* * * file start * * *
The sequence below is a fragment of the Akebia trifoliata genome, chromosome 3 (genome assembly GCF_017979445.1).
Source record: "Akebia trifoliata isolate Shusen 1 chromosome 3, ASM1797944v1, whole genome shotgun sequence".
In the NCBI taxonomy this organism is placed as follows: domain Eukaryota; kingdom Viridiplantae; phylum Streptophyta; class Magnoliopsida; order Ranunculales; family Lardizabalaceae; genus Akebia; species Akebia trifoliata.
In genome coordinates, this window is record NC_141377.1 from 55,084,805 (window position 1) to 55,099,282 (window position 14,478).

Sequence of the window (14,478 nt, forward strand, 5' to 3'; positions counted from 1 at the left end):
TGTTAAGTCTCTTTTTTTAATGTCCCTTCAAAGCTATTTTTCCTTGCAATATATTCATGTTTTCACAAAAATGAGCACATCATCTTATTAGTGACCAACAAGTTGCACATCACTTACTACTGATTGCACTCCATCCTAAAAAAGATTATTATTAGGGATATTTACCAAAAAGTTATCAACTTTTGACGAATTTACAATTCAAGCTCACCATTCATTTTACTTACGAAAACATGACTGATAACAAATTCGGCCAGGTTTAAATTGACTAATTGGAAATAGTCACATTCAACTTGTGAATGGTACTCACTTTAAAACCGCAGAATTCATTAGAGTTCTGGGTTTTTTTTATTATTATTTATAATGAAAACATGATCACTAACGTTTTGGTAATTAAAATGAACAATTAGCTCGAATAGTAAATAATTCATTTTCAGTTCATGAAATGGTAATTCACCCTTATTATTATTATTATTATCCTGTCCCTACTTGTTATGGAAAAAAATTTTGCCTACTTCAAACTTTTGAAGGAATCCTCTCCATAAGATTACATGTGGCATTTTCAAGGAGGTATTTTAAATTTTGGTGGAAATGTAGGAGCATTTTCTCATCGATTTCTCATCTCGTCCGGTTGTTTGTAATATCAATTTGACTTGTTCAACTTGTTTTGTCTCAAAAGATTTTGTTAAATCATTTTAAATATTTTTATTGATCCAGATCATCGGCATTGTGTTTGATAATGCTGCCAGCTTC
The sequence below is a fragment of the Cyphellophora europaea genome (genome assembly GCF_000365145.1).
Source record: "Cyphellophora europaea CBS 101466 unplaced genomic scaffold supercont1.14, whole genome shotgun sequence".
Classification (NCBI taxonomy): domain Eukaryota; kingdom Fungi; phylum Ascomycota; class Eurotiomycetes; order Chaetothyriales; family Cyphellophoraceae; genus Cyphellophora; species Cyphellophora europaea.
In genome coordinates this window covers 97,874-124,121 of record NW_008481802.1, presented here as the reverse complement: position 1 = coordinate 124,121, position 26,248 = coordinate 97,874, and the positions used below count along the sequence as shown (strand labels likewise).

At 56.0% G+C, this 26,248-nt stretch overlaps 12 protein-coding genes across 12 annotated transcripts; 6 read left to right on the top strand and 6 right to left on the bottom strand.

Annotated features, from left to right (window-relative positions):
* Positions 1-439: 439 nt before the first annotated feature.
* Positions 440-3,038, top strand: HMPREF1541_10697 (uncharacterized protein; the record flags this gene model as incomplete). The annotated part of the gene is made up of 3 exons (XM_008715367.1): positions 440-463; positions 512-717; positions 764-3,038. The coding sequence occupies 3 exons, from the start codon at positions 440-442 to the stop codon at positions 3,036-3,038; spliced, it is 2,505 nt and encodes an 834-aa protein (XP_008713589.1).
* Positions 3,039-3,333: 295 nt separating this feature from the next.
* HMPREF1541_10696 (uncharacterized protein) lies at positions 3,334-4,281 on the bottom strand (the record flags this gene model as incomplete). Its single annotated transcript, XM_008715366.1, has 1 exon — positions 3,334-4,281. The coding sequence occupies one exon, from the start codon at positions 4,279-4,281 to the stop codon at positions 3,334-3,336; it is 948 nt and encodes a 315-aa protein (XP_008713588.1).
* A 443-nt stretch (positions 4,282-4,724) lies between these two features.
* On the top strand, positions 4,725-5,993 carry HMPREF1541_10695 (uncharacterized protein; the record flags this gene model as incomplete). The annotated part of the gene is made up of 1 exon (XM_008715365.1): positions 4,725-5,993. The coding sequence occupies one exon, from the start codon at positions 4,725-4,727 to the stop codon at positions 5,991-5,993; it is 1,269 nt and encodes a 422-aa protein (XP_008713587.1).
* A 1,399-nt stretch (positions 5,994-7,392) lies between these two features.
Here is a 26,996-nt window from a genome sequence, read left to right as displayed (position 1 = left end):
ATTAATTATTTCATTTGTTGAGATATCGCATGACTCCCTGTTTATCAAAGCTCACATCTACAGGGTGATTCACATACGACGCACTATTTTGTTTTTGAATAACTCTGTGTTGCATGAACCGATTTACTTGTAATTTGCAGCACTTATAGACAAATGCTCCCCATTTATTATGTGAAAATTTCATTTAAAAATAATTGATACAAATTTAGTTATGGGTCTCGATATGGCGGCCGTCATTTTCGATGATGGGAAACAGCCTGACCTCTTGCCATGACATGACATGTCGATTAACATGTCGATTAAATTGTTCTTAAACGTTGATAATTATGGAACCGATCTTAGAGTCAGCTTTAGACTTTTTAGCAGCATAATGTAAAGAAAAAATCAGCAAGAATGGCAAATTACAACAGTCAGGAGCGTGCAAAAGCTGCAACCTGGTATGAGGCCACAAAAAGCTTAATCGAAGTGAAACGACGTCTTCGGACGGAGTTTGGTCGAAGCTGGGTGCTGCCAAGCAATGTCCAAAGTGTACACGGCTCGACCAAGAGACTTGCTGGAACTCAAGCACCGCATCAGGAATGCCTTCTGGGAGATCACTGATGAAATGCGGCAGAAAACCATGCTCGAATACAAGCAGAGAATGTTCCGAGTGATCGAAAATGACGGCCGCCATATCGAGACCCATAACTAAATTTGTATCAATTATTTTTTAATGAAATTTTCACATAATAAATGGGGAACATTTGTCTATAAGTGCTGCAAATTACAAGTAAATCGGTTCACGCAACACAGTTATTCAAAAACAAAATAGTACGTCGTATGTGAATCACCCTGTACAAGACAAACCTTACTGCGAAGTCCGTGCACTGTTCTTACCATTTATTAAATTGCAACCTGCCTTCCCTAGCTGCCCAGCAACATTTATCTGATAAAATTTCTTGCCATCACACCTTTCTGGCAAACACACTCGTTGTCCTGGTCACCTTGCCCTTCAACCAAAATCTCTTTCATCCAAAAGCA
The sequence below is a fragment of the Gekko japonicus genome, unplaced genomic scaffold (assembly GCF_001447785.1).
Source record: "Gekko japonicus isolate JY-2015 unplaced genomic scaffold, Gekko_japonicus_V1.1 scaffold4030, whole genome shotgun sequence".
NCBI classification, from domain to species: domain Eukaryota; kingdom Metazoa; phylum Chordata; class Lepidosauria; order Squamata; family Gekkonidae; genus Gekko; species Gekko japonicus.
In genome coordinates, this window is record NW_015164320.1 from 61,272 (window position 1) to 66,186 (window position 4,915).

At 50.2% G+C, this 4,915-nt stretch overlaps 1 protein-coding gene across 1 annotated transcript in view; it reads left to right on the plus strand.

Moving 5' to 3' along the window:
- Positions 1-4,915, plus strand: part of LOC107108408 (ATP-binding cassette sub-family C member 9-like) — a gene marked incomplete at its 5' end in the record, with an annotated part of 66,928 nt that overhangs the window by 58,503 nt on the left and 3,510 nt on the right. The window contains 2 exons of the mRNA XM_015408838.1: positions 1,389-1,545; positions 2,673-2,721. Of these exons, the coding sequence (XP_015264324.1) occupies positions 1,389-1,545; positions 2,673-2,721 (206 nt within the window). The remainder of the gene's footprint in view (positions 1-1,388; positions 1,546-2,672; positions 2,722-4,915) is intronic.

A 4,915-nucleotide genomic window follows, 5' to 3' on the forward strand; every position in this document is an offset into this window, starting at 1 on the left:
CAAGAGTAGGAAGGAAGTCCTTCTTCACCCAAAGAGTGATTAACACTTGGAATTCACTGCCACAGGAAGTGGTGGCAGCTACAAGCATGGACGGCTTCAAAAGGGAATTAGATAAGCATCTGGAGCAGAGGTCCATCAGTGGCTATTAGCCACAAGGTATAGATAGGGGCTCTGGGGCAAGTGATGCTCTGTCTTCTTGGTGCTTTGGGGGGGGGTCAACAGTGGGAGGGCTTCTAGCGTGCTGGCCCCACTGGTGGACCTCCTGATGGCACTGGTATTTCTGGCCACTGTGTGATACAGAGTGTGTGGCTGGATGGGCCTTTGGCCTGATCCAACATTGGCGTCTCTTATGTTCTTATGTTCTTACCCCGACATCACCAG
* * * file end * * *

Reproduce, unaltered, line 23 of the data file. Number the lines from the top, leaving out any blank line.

Source record: "Gekko japonicus isolate JY-2015 unplaced genomic scaffold, Gekko_japonicus_V1.1 scaffold4030, whole genome shotgun sequence".